Last Monday, I braved the scorching 100-and-something-degree heat in search of the latest street art updates in the center of downtown Phoenix. Making my way up and down Roosevelt (and some of its more shady alleys) a few trends became obvious.
The first was that a lot of “street art” murals and stickers are sponsored by businesses, acting as advertisements for their companies. While these pieces, like the mural for MariSol Federal Credit Union, showcase talent and beautiful artistry, they don’t effectively represent the definition of street art. The semi-legal practice is meant to be underground and dangerous, not planned and carefully constructed by public relations experts.
At the same time, however, a lot of local businesses simply want to highlight their own talent. I can understand the point of painting the exterior of the local comic book store, cafe or flower shop, but sporting murals on banks and government buildings sends a mixed message.
This is due to the second trend I picked up on: the fact that the City of Phoenix takes the business of cleaning up vandalism seriously. Neighborhood Program Coordinator William Hogans noted that his team of volunteer “blight blusters” (started in 2011) removed over 60,000 cites of vandalism last year in Phoenix alone. Hogans added that the difference between street art and vandalism is “vandalism is any act or art that is put onto anyone else’s property without their permission.” (Read the the City of Phoenix’s official graffiti prevention code here.)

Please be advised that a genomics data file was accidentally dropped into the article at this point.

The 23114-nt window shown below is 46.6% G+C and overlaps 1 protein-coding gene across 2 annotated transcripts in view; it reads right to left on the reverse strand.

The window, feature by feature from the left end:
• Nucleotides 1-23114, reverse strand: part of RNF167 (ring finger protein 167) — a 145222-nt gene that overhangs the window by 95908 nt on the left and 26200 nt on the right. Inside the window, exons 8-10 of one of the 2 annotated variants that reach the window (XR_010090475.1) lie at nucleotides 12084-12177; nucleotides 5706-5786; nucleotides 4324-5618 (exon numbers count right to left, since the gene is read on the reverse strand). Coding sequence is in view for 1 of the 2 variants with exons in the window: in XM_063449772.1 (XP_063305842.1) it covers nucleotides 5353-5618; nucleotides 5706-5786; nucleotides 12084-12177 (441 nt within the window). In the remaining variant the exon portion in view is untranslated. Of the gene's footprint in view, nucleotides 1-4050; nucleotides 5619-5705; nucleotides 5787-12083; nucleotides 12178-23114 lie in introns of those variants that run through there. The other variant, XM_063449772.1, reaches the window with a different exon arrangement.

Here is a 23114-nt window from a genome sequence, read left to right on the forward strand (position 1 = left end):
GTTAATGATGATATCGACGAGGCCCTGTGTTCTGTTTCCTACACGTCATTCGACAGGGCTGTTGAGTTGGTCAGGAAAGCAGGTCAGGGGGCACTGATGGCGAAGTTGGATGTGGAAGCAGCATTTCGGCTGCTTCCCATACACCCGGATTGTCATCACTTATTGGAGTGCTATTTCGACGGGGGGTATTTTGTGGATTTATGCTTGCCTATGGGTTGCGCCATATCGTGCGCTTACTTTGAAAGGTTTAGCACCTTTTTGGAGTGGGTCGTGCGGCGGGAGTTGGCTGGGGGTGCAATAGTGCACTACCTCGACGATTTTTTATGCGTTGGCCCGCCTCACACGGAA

While I personally wouldn’t want anyone vandalizing my business without my permission, a lot of the street art is so engaging that it’s a shame to see it cleaned up so quickly. For example, once the “Dapper Panda” butler that many First Friday attendees came to know and love on Roosevelt and Central (photo here from previous art blogger Alexandria Conrad), the poor bear is now quite literally extinct — painted over and hardly visible to passersby. More and more posters, stickers and paintings are quickly being torn down (or tagged over) as well.
While part of the allure of street art revolves around its temporary status, it’s sad to see a lot of talented pieces desecrated or destroyed. But in the end, a lot of artists knowingly choose different points of private property to make a statement.
In order to preserve some of these pieces, I photographed as many as I could as I walked around downtown. Enjoy the photos below and look forward to some exciting new content next week!